Developer's plans worry community Residents' concerns are traffic, crime

November 08, 1995|By Adam Sachs | Adam Sachs,SUN STAFF

Owen Brown village residents fear that plans to build 500 or more homes, a 10-screen cinema complex and a second huge commercial center off Snowden River Parkway will choke their community with traffic and cause an increase in crime.

A handful of those residents, who have been pushing for a new traffic light at one busy parkway intersection for months, expressed those concerns at a community meeting last night at which a Rouse Co. official outlined plans for the Snowden Ridge housing development.

A newly formed citizens task force, alarmed by growth, wants to hire its own traffic consultant to evaluate the Snowden River Parkway corridor and possibly challenge results of studies commissioned by Rouse Co., which is developing the area, said task force leader Deborah A. Provencher.

In an interview last night, she said the parkway bordering her Hopewell neighborhood is being "inundated by commercial projects."

"By just being angry citizens and whining, I don't think it's going to accomplish anything," said Ms. Provencher, whose group is lobbying the county for a traffic light at Rustling Leaf and Snowden River Parkway at Hopewell's entrance. "It's incumbent upon us to show there's more impact than they're suggesting."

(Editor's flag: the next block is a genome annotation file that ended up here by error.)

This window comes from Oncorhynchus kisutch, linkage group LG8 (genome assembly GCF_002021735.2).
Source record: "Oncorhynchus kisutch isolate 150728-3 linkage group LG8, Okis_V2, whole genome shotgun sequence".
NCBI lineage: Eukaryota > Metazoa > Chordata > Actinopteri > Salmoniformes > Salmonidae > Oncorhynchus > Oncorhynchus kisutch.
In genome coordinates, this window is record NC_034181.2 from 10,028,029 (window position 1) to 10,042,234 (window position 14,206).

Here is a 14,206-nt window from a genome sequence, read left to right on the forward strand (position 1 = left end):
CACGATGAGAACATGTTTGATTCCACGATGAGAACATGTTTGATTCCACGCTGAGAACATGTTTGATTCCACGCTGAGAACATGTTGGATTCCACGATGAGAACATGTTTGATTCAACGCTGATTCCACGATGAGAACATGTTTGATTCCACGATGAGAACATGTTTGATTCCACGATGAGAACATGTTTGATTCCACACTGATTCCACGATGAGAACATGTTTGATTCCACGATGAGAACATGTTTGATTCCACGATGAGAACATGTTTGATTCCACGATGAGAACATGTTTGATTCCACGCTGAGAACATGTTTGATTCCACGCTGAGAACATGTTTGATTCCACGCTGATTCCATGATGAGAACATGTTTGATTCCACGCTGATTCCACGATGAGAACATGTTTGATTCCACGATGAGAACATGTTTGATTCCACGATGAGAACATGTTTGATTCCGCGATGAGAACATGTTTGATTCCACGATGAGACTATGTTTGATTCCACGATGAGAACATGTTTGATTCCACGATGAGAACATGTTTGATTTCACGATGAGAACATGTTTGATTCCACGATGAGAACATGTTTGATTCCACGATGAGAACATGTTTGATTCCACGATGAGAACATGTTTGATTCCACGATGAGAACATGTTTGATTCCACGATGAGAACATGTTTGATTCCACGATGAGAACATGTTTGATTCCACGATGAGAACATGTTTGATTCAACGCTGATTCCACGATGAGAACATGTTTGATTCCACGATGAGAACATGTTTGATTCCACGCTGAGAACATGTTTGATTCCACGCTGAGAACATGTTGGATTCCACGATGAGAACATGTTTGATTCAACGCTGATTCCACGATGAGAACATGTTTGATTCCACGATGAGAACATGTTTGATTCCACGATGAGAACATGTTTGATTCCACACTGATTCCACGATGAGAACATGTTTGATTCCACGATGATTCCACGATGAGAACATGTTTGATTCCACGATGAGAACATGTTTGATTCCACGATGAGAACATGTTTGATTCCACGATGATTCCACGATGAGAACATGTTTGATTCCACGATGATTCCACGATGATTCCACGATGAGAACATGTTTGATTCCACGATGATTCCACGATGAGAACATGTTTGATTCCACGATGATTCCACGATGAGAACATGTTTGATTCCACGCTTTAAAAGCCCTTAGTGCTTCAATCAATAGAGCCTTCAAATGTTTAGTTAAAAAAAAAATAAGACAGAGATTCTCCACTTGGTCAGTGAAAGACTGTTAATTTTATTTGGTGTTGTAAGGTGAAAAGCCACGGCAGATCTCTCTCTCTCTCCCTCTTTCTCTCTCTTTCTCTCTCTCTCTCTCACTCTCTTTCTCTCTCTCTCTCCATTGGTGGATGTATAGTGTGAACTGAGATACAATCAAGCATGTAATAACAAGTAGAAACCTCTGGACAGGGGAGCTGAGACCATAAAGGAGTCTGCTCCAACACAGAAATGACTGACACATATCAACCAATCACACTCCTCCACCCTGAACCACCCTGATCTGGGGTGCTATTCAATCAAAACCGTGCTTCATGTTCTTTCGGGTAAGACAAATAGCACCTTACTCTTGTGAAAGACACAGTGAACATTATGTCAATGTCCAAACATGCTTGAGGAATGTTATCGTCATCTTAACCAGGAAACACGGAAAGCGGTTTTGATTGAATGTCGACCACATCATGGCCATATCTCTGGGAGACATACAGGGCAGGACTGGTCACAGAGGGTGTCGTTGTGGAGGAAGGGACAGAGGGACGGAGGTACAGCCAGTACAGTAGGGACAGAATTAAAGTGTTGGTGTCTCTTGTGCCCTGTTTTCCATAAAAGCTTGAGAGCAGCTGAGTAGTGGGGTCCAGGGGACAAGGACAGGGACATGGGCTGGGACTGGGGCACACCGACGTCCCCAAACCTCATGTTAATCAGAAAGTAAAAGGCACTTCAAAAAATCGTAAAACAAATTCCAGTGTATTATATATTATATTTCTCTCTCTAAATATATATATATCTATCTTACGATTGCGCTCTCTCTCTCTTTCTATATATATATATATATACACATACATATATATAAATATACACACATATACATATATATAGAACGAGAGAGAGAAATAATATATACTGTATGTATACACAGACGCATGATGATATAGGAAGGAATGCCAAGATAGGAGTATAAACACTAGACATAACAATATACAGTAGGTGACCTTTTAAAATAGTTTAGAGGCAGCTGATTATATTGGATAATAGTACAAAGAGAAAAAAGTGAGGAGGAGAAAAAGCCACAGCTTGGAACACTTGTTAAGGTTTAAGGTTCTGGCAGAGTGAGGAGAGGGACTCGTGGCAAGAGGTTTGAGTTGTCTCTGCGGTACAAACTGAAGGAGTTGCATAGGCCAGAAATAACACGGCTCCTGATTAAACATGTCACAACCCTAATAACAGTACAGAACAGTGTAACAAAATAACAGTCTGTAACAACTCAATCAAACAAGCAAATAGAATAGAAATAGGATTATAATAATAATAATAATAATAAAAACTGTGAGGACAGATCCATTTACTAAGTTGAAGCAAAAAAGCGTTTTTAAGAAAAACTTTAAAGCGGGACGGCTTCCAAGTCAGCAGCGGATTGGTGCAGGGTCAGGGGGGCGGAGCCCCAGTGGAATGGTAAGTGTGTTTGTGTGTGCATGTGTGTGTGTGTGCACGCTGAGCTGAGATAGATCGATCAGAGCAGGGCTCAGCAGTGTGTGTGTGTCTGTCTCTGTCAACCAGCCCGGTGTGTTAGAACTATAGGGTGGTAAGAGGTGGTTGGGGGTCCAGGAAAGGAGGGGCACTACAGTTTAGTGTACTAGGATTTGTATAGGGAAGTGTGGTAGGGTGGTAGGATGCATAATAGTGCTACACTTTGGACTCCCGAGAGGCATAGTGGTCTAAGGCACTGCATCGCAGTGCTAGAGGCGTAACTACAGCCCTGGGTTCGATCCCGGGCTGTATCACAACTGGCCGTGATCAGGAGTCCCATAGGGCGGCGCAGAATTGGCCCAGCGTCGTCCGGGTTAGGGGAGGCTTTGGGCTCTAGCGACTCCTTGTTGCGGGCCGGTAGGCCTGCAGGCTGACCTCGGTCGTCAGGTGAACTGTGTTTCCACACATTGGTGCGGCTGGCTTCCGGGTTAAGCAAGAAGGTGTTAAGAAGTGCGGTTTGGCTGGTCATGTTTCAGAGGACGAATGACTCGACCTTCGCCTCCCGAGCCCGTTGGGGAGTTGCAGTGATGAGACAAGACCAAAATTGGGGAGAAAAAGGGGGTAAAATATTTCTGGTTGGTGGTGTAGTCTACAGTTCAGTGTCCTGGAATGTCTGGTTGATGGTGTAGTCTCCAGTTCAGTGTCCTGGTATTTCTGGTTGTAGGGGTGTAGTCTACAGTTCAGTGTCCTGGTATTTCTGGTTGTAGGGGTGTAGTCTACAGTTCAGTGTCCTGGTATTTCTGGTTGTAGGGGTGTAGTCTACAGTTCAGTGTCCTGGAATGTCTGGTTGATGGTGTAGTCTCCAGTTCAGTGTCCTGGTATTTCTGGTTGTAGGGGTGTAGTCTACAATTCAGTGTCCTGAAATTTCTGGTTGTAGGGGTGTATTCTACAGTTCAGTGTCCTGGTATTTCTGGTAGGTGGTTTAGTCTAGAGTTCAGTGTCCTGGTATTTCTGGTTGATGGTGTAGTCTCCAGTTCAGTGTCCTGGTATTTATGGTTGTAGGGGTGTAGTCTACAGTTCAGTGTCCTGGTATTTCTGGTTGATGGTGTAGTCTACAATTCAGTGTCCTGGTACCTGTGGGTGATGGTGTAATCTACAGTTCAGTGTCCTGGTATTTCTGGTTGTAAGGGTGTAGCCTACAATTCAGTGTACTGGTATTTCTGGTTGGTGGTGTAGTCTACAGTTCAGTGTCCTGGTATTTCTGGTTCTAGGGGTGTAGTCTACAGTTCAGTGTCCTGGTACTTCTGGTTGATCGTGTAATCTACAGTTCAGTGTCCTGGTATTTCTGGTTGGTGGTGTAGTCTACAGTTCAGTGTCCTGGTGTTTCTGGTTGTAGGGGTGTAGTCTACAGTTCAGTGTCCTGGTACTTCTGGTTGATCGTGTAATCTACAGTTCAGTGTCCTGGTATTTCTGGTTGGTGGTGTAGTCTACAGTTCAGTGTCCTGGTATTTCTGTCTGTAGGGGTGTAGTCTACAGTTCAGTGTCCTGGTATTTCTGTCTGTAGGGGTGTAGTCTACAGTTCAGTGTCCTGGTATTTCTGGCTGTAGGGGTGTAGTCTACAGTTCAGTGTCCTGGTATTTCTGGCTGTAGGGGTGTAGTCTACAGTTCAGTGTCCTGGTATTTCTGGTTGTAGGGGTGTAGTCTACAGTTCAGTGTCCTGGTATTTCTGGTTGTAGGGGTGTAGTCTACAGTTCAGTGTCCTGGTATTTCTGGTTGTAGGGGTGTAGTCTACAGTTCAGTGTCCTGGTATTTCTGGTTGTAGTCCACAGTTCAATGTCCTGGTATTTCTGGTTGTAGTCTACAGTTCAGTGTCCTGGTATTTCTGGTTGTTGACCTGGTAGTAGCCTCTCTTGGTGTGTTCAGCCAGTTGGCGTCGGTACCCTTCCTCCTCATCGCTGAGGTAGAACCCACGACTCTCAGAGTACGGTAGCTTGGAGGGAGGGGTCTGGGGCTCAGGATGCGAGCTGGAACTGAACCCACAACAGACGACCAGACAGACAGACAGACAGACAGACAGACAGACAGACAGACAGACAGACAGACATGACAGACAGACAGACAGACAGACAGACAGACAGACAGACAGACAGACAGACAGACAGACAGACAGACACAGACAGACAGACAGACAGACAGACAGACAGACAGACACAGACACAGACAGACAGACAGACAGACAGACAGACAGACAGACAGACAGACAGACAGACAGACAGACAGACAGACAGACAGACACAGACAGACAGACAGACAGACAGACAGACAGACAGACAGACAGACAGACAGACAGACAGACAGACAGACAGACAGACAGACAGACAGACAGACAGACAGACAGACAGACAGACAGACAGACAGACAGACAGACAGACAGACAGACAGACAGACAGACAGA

She said the group plans to survey Owen Brown residents on traffic and safety concerns.

Gerald E. Brock, senior development director for Rouse Co., assured the residents that the company's projects have met county standards for traffic capacity, noting that road improvements will coincide with development.

He told the Owen Brown village board that construction likely will start early next year on 124 condominiums and 112 townhouses south of Snowden River Parkway.

The 54-acre Snowden Ridge development will allow up to 650 units, but Mr. Brock estimated that between 500 and 550 homes will be built.

"We have no problem with economic development," Ms. Provencher said. "We just want to be sure our concerns about traffic and safety are taken seriously."

Baltimore Sun Articles
|
|
|
Please note the green-lined linked article text has been applied commercially without any involvement from our newsroom editors, reporters or any other editorial staff.